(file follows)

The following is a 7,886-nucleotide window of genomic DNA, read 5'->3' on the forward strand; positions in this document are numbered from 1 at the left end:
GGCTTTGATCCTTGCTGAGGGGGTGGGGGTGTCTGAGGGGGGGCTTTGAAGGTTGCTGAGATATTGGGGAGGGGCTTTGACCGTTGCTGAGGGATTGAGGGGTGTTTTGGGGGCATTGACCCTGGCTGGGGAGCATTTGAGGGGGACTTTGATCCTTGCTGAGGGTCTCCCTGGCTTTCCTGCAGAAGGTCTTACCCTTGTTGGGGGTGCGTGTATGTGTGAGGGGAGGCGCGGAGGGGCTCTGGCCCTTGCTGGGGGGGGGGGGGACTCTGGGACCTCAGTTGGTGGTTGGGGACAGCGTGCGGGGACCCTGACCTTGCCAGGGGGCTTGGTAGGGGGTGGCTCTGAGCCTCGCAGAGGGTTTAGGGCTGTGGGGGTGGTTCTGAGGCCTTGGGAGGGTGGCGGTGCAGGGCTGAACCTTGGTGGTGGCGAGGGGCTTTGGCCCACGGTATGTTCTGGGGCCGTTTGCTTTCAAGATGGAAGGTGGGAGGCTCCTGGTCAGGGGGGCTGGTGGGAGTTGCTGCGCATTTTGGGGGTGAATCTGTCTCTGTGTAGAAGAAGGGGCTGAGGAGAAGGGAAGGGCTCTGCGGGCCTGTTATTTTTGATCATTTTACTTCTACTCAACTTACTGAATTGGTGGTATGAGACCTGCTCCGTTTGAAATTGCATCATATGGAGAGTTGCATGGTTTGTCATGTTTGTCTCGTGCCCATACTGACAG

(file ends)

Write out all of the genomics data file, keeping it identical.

The following is a 7,886-nucleotide window of genomic DNA, read 5'->3' on the forward strand; positions in this document are numbered from 1 at the left end:
GGCTTTGATCCTTGCTGAGGGGGTGGGGGTGTCTGAGGGGGGGCTTTGAAGGTTGCTGAGATATTGGGGAGGGGCTTTGACCGTTGCTGAGGGATTGAGGGGTGTTTTGGGGGCATTGACCCTGGCTGGGGAGCATTTGAGGGGGACTTTGATCCTTGCTGAGGGTCTCCCTGGCTTTCCTGCAGAAGGTCTTACCCTTGTTGGGGGTGCGTGTATGTGTGAGGGGAGGCGCGGAGGGGCTCTGGCCCTTGCTGGGGGGGGGGGGGACTCTGGGACCTCAGTTGGTGGTTGGGGACAGCGTGCGGGGACCCTGACCTTGCCAGGGGGCTTGGTAGGGGGTGGCTCTGAGCCTCGCAGAGGGTTTAGGGCTGTGGGGGTGGTTCTGAGGCCTTGGGAGGGTGGCGGTGCAGGGCTGAACCTTGGTGGTGGCGAGGGGCTTTGGCCCACGGTATGTTCTGGGGCCGTTTGCTTTCAAGATGGAAGGTGGGAGGCTCCTGGTCAGGGGGGCTGGTGGGAGTTGCTGCGCATTTTGGGGGTGAATCTGTCTCTGTGTAGAAGAAGGGGCTGAGGAGAAGGGAAGGGCTCTGCGGGCCTGTTATTTTTGATCATTTTACTTCTACTCAACTTACTGAATTGGTGGTATGAGACCTGCTCCGTTTGAAATTGCATCATATGGAGAGTTGCATGGTTTGTCATGTTTGTCTCGTGCCCATACTGACAG